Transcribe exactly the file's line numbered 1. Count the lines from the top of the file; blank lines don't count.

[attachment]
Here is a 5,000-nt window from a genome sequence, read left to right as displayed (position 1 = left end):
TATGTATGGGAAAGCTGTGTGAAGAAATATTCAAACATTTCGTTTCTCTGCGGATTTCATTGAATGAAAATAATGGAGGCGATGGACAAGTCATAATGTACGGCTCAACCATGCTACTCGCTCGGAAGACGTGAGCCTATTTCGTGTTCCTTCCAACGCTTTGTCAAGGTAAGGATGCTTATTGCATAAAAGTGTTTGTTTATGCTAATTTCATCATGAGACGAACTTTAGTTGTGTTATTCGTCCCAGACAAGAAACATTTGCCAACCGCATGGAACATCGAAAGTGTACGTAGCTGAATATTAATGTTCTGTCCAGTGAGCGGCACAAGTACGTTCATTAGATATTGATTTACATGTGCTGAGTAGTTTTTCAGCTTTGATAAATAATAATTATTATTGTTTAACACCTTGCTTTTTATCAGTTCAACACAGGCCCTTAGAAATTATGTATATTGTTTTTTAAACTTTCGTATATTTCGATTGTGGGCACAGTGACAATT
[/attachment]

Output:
Here is a 5,000-nt window from a genome sequence, read left to right as displayed (position 1 = left end):